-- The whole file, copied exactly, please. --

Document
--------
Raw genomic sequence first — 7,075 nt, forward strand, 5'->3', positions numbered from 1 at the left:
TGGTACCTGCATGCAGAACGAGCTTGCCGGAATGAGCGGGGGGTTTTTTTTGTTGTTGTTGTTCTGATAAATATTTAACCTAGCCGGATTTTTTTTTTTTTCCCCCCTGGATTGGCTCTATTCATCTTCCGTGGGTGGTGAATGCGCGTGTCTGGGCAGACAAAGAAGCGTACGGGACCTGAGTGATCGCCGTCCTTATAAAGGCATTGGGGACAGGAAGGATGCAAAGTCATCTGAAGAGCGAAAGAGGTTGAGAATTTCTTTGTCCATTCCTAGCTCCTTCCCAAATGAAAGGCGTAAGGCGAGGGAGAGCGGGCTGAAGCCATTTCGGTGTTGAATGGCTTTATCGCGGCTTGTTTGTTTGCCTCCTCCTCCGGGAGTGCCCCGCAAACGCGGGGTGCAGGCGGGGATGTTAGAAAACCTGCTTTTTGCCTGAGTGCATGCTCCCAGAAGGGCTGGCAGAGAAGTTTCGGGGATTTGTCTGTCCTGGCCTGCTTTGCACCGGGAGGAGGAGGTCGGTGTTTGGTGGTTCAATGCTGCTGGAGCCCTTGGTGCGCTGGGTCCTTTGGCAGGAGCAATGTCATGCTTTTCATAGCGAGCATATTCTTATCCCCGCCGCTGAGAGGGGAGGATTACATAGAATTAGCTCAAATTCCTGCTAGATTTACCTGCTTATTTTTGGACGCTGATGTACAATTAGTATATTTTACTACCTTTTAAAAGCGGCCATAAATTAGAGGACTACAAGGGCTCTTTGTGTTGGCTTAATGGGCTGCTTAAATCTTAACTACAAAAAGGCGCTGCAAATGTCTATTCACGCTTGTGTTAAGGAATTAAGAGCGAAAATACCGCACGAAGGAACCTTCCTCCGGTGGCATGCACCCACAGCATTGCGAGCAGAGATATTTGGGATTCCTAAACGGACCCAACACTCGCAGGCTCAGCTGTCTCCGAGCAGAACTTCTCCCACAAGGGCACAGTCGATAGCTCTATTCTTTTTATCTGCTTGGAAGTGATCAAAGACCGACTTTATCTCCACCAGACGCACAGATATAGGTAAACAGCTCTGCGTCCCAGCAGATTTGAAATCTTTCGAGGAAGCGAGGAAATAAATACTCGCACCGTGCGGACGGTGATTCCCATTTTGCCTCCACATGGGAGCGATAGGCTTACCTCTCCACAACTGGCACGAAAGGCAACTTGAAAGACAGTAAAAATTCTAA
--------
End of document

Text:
Raw genomic sequence first — 7,075 nt, forward strand, 5'->3', positions numbered from 1 at the left:
TGGTACCTGCATGCAGAACGAGCTTGCCGGAATGAGCGGGGGGTTTTTTTTGTTGTTGTTGTTCTGATAAATATTTAACCTAGCCGGATTTTTTTTTTTTTCCCCCCTGGATTGGCTCTATTCATCTTCCGTGGGTGGTGAATGCGCGTGTCTGGGCAGACAAAGAAGCGTACGGGACCTGAGTGATCGCCGTCCTTATAAAGGCATTGGGGACAGGAAGGATGCAAAGTCATCTGAAGAGCGAAAGAGGTTGAGAATTTCTTTGTCCATTCCTAGCTCCTTCCCAAATGAAAGGCGTAAGGCGAGGGAGAGCGGGCTGAAGCCATTTCGGTGTTGAATGGCTTTATCGCGGCTTGTTTGTTTGCCTCCTCCTCCGGGAGTGCCCCGCAAACGCGGGGTGCAGGCGGGGATGTTAGAAAACCTGCTTTTTGCCTGAGTGCATGCTCCCAGAAGGGCTGGCAGAGAAGTTTCGGGGATTTGTCTGTCCTGGCCTGCTTTGCACCGGGAGGAGGAGGTCGGTGTTTGGTGGTTCAATGCTGCTGGAGCCCTTGGTGCGCTGGGTCCTTTGGCAGGAGCAATGTCATGCTTTTCATAGCGAGCATATTCTTATCCCCGCCGCTGAGAGGGGAGGATTACATAGAATTAGCTCAAATTCCTGCTAGATTTACCTGCTTATTTTTGGACGCTGATGTACAATTAGTATATTTTACTACCTTTTAAAAGCGGCCATAAATTAGAGGACTACAAGGGCTCTTTGTGTTGGCTTAATGGGCTGCTTAAATCTTAACTACAAAAAGGCGCTGCAAATGTCTATTCACGCTTGTGTTAAGGAATTAAGAGCGAAAATACCGCACGAAGGAACCTTCCTCCGGTGGCATGCACCCACAGCATTGCGAGCAGAGATATTTGGGATTCCTAAACGGACCCAACACTCGCAGGCTCAGCTGTCTCCGAGCAGAACTTCTCCCACAAGGGCACAGTCGATAGCTCTATTCTTTTTATCTGCTTGGAAGTGATCAAAGACCGACTTTATCTCCACCAGACGCACAGATATAGGTAAACAGCTCTGCGTCCCAGCAGATTTGAAATCTTTCGAGGAAGCGAGGAAATAAATACTCGCACCGTGCGGACGGTGATTCCCATTTTGCCTCCACATGGGAGCGATAGGCTTACCTCTCCACAACTGGCACGAAAGGCAACTTGAAAGACAGTAAAAATTCTAA